Following the previous post about Facebook’s potential to be a category killer in the quickly budding mobile LBS market, could Google do the same?
Like Facebook, the question comes down to Google’s sheer scale and installed base. It hasn’t done much with Latitude — the closest comparison to the new crop of mobile location-based services like Foursquare, Brightkite, Loopt, etc.
But a new angle has emerged when looking at its latest launch: Buzz. Many have written off Buzz as Google’s latest leap into the social media pool, which in the past has resulted in flops such as Orkut. This was made worse by what many believe to be a false start and unnatural fusion with Gmail.
But the place where Buzz seems to have some potential is in mobile — something we and others began to point out after it launched. The idea is that Buzz updates from friends or even non-friends are appended with automatic (though opt-in) location tags.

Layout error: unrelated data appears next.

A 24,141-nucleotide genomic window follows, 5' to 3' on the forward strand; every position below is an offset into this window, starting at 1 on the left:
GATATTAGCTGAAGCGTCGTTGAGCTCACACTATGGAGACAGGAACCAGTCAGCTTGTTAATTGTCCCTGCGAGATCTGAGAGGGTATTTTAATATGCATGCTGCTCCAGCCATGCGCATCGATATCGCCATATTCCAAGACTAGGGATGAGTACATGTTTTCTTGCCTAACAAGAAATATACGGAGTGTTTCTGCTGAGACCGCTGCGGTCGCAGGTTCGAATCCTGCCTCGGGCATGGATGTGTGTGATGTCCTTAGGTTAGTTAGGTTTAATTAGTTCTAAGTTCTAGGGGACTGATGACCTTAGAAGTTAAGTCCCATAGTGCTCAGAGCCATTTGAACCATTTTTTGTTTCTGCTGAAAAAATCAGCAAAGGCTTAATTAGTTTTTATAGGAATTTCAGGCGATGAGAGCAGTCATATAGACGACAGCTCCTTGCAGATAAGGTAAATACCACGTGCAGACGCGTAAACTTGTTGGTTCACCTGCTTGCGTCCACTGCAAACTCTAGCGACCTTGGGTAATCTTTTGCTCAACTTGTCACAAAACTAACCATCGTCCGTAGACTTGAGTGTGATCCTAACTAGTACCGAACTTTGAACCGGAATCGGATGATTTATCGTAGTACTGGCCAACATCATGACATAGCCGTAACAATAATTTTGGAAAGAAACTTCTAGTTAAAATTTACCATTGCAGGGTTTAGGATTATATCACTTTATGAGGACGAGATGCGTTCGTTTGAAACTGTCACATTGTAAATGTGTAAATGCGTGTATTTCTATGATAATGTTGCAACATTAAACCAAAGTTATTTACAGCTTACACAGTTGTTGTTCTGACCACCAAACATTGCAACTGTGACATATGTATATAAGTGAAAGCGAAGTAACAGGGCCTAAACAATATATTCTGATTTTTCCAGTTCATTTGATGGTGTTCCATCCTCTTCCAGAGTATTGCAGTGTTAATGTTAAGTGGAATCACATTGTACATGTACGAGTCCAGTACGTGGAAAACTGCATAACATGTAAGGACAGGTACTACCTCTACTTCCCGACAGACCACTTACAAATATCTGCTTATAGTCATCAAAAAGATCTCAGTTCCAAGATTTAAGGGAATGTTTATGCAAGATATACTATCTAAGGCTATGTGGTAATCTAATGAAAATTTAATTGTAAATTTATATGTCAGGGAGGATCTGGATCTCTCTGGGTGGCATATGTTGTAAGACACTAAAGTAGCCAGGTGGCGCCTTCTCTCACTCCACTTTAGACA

TechCrunch expands on the topic in a well-argued piece from MG Siegler (perhaps the world’s foremost Foursquare evangelist). Google’s installed base of Gmail users and a local listings database seem to constitute the intersection where Buzz could really shine.
That’s another key to why Buzz (and check-in services as a whole) works as a location service: with it, Google finally understands that people don’t want to let others know their GPS coordinates. That means nothing to most people. Instead, Buzz lets you select an actual place (like a restaurant, for example), and send that out with your message.
People understand the concept of places, not coordinates. And Google, thanks to its Search and Maps businesses, happens to have databases of more places than probably any other company out there. With Buzz, they’re finally using it.
Read the rest of the post here.